Zika virus RNA is frequently present in the semen of men with symptomatic ZIKV infection and can persist for over 6 months.
Pregnant women may have about a 3-fold longer estimated median detection window for Zika virus RNA in serum.
A vaccine against Zika virus, once available and effectively deployed, may substantially reduce prenatal infections.
A Zika virus vaccine shown to be of moderate to high efficacy in eliminating prenatal infections provides 90% coverage.
Researchers estimated this risk among pregnant women with symptomatic Zika virus infection in French territories in the Americas.
Prompt identification may help reduce the risk for subsequent renal failure and minimize overall disease burden.
Animal model revealed a potential relationship between Zika virus infection and uteroplacental pathology that appears to affect oxygen delivery to the fetus during development.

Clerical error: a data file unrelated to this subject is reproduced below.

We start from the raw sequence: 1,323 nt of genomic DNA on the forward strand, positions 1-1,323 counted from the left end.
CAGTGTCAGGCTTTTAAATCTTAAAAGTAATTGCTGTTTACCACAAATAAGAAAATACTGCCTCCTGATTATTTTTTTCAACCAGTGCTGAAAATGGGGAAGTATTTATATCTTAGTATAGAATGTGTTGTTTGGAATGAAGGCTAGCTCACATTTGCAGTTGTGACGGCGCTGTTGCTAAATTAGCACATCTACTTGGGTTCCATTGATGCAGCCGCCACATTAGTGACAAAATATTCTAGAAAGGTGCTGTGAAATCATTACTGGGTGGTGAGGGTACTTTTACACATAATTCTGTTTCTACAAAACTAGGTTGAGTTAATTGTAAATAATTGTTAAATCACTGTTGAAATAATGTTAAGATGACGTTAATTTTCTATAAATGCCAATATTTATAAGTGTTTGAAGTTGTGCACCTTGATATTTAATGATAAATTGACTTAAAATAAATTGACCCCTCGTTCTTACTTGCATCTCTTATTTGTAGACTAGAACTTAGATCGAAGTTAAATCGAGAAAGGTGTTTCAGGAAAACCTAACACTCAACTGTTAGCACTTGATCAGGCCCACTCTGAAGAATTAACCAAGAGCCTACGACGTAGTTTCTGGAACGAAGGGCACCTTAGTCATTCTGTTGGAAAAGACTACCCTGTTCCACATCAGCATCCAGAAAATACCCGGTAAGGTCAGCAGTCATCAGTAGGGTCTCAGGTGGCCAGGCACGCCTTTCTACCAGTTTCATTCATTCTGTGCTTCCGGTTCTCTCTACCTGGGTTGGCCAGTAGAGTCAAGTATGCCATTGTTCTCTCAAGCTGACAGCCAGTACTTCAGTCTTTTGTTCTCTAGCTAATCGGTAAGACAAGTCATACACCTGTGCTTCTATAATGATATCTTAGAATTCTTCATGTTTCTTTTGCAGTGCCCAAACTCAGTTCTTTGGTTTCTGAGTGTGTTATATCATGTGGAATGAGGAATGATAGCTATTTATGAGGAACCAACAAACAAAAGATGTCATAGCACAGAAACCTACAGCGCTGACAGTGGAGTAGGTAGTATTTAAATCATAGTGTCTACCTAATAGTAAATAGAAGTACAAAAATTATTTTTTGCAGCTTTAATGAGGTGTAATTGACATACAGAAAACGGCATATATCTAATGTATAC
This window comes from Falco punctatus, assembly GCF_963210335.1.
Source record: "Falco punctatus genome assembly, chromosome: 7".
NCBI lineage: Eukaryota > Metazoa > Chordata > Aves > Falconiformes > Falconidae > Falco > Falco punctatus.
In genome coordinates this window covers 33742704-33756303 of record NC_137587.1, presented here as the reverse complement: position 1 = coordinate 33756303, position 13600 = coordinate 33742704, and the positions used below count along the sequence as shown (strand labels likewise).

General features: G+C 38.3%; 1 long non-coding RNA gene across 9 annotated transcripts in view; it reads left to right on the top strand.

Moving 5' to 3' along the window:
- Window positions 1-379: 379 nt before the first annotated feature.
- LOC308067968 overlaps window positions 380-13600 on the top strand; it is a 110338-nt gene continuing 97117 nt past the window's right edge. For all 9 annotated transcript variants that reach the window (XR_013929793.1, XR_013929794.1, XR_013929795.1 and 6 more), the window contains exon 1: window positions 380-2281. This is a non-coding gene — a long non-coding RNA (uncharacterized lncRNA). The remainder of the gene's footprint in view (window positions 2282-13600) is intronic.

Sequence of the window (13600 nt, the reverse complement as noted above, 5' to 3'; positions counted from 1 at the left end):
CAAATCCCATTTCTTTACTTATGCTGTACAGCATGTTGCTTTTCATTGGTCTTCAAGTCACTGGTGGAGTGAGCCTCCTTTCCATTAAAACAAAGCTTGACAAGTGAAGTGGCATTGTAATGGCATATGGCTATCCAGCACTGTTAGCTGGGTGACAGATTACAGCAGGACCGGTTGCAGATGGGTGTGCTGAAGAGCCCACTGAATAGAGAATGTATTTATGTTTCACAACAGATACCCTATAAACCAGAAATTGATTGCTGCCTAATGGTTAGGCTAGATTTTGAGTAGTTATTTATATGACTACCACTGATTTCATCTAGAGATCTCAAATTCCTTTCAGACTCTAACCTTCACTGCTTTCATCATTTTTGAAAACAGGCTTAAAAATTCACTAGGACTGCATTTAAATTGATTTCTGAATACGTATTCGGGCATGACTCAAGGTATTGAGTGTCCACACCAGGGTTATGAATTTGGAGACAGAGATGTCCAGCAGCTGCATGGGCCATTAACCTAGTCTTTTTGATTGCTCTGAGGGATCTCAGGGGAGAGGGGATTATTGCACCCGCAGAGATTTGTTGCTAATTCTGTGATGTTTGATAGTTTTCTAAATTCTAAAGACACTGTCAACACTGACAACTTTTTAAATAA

A total of 5168 noncongenital Zika virus disease cases were reported from US states and the District of Columbia in 2016.
There was an increase in the number of birth defects potentially related to Zika virus infection from the first half of 2016 to the second half of 2016.
Although Zika virus is known to be transmitted by mosquitos, sexual contact, blood transfusion, or laboratory exposure, there is also evidence supporting maternal transmission to infants via breastfeeding, delivery, or close contact.
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